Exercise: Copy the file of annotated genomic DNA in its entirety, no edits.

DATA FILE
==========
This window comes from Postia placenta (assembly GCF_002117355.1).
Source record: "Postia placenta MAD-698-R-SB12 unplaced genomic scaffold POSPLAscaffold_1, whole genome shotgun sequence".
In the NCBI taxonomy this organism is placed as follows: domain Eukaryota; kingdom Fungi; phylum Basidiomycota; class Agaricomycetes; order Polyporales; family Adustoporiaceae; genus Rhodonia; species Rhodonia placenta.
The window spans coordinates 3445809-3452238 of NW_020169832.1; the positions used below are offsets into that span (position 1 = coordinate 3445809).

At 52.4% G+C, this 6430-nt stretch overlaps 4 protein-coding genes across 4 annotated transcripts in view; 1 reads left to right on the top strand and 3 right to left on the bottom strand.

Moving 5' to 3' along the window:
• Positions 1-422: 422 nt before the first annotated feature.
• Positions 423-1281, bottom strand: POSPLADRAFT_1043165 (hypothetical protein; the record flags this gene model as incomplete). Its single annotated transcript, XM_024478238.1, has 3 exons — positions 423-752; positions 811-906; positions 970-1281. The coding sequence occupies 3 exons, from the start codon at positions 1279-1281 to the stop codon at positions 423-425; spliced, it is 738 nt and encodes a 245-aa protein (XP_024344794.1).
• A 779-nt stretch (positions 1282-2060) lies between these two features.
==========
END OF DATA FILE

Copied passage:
This window comes from Postia placenta (assembly GCF_002117355.1).
Source record: "Postia placenta MAD-698-R-SB12 unplaced genomic scaffold POSPLAscaffold_1, whole genome shotgun sequence".
In the NCBI taxonomy this organism is placed as follows: domain Eukaryota; kingdom Fungi; phylum Basidiomycota; class Agaricomycetes; order Polyporales; family Adustoporiaceae; genus Rhodonia; species Rhodonia placenta.
The window spans coordinates 3445809-3452238 of NW_020169832.1; the positions used below are offsets into that span (position 1 = coordinate 3445809).

At 52.4% G+C, this 6430-nt stretch overlaps 4 protein-coding genes across 4 annotated transcripts in view; 1 reads left to right on the top strand and 3 right to left on the bottom strand.

Moving 5' to 3' along the window:
• Positions 1-422: 422 nt before the first annotated feature.
• Positions 423-1281, bottom strand: POSPLADRAFT_1043165 (hypothetical protein; the record flags this gene model as incomplete). Its single annotated transcript, XM_024478238.1, has 3 exons — positions 423-752; positions 811-906; positions 970-1281. The coding sequence occupies 3 exons, from the start codon at positions 1279-1281 to the stop codon at positions 423-425; spliced, it is 738 nt and encodes a 245-aa protein (XP_024344794.1).
• A 779-nt stretch (positions 1282-2060) lies between these two features.